Employment recruiters only spend an average of 7 seconds glancing over an individual resume. With that kind of short attention span, job seekers need to make every word count. Over the nine years I’ve been a hiring manager, I have found that you should remove all the superfluous words that aren’t helpful to you. You can begin with these eight vague, overused, meaningless, or inappropriate words.
This is an inappropriate word when used in business communication. “Marketing is my first love” sounds very unprofessional and sticks out like a sore thumb. Reserve this powerful word for your social life.
Passion has been a big cliché on resumes. It is vague and most employers aren’t impressed when you promote yourself this way. Instead of performing an interpretive dance showing how passionate you are about coding or waiting tables, demonstrate it through career accomplishments, licensures, and educational achievements.
Employers assume that you will be detail-oriented, so it’s not necessary to spell it out. Instead, write about how your detailed attention has completed a project successfully, made a team run more effectively, or saved a previous employer money.
“Experienced” is so overused and vague that it’s become almost meaningless. Delete that word and get specific. What teams have you managed? What exactly have you done? Impress that with documented facts, and don’t bore them with generalities.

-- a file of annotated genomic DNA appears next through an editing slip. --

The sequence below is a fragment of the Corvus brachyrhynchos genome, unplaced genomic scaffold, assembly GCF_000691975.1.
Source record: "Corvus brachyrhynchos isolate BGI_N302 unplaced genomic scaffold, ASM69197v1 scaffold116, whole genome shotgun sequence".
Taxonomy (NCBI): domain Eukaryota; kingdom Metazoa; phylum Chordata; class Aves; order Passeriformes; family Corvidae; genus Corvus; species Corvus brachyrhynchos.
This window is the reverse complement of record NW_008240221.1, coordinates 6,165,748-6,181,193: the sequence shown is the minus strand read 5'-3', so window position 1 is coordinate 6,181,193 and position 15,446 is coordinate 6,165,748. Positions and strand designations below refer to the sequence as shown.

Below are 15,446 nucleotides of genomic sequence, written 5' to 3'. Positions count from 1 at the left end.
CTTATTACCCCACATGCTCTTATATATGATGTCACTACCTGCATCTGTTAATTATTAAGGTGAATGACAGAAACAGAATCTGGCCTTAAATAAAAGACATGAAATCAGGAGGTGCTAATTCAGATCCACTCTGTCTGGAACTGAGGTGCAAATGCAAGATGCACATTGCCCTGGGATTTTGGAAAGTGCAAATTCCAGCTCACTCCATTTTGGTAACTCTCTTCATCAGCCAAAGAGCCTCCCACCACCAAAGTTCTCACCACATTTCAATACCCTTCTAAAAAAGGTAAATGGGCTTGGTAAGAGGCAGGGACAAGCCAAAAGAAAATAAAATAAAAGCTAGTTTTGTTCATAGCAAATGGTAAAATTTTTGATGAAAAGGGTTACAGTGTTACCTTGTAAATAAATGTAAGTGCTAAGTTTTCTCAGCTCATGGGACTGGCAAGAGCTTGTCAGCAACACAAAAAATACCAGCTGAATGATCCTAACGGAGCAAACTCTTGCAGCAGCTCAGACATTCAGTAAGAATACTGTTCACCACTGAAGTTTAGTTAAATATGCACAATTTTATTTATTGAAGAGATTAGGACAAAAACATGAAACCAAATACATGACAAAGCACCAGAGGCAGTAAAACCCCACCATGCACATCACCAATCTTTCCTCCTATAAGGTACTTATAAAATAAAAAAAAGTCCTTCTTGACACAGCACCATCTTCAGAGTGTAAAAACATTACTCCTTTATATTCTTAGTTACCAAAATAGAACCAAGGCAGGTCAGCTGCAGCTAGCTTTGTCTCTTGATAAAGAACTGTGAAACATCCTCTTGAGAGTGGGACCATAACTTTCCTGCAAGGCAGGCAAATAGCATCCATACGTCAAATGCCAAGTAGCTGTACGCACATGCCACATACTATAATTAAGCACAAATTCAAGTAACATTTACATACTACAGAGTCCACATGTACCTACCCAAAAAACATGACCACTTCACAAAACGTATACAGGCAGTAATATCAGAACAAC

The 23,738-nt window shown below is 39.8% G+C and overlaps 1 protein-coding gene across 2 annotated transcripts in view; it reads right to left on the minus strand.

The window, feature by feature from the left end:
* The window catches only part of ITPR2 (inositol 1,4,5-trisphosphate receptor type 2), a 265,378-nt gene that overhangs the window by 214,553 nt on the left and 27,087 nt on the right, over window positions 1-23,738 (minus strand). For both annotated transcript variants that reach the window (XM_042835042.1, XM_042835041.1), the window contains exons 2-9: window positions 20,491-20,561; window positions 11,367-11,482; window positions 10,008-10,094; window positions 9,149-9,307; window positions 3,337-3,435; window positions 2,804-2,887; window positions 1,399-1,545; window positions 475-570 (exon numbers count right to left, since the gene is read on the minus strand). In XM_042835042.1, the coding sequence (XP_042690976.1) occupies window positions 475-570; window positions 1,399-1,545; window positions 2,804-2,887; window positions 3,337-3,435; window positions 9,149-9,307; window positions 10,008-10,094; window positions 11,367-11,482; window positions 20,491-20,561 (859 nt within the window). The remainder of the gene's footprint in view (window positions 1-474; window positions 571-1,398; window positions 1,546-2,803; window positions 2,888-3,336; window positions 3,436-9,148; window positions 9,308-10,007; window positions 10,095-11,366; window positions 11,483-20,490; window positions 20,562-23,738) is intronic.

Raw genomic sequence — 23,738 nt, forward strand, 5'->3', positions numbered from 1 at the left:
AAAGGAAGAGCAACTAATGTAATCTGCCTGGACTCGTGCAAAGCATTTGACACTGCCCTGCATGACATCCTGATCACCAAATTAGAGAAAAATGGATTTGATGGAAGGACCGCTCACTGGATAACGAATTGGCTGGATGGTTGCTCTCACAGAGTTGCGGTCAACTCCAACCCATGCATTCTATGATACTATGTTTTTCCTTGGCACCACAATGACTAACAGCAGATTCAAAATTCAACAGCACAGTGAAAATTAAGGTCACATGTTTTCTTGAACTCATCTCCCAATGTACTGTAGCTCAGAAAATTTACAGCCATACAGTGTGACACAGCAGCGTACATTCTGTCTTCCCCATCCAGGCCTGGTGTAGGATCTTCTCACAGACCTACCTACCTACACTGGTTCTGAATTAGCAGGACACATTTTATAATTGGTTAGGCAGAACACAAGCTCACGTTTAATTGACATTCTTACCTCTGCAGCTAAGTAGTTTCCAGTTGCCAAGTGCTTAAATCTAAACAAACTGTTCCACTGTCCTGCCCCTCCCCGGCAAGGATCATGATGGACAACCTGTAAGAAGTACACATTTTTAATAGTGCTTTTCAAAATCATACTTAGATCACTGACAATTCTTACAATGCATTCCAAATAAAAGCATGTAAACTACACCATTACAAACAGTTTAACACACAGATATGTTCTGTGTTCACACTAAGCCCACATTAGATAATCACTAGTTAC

If recruiters received a quarter every time they see this phrase, they would be very wealthy. Get rid of this cliché and show how you’ve excelled with teams in the past. Even better, show examples of how you’ve assembled strong teams, supervised teams, and motivated them toward great results.
Impactful is a word, but it might not be a good one. It’s clunky and begs the question: was the impact good or harmful? Open a thesaurus and find a better adjective since most of them are better.
The content of a well-designed resume should illustrate this for you. Let your skills, results, and experience speak for themselves.
While it seems like getting your resume noticed by the hiring manager takes a great deal of luck, there is a method for success. Winning resumes are well-written, clear, and jargon-free. Get yourself noticed by trading generalities for specific achievements. Resist the temptation to clog up your resume with flowery language. Most recruiters are too busy for that.